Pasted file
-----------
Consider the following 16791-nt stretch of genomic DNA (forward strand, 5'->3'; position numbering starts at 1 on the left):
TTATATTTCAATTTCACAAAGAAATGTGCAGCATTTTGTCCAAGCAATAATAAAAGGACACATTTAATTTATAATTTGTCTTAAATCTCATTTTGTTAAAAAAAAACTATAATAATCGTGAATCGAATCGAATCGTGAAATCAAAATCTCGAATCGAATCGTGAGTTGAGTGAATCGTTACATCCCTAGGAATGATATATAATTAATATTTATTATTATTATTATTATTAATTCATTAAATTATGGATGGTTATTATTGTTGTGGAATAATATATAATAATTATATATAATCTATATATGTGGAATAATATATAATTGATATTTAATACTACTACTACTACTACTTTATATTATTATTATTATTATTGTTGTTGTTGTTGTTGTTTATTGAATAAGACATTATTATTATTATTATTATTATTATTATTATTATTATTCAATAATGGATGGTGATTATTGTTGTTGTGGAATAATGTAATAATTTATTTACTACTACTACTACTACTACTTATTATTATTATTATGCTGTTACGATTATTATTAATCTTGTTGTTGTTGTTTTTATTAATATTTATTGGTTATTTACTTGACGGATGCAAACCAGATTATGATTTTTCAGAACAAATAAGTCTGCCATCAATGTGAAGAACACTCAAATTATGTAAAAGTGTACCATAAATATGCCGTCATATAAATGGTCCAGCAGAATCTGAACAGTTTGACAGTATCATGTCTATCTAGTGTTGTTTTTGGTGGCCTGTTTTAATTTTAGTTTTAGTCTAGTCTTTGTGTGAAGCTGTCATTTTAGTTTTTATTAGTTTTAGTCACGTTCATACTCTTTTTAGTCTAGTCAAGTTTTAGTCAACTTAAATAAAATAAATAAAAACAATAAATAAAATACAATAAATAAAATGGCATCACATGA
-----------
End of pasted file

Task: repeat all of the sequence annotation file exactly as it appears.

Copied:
Consider the following 16791-nt stretch of genomic DNA (forward strand, 5'->3'; position numbering starts at 1 on the left):
TTATATTTCAATTTCACAAAGAAATGTGCAGCATTTTGTCCAAGCAATAATAAAAGGACACATTTAATTTATAATTTGTCTTAAATCTCATTTTGTTAAAAAAAAACTATAATAATCGTGAATCGAATCGAATCGTGAAATCAAAATCTCGAATCGAATCGTGAGTTGAGTGAATCGTTACATCCCTAGGAATGATATATAATTAATATTTATTATTATTATTATTATTAATTCATTAAATTATGGATGGTTATTATTGTTGTGGAATAATATATAATAATTATATATAATCTATATATGTGGAATAATATATAATTGATATTTAATACTACTACTACTACTACTTTATATTATTATTATTATTATTGTTGTTGTTGTTGTTGTTTATTGAATAAGACATTATTATTATTATTATTATTATTATTATTATTATTATTCAATAATGGATGGTGATTATTGTTGTTGTGGAATAATGTAATAATTTATTTACTACTACTACTACTACTACTTATTATTATTATTATGCTGTTACGATTATTATTAATCTTGTTGTTGTTGTTTTTATTAATATTTATTGGTTATTTACTTGACGGATGCAAACCAGATTATGATTTTTCAGAACAAATAAGTCTGCCATCAATGTGAAGAACACTCAAATTATGTAAAAGTGTACCATAAATATGCCGTCATATAAATGGTCCAGCAGAATCTGAACAGTTTGACAGTATCATGTCTATCTAGTGTTGTTTTTGGTGGCCTGTTTTAATTTTAGTTTTAGTCTAGTCTTTGTGTGAAGCTGTCATTTTAGTTTTTATTAGTTTTAGTCACGTTCATACTCTTTTTAGTCTAGTCAAGTTTTAGTCAACTTAAATAAAATAAATAAAAACAATAAATAAAATACAATAAATAAAATGGCATCACATGA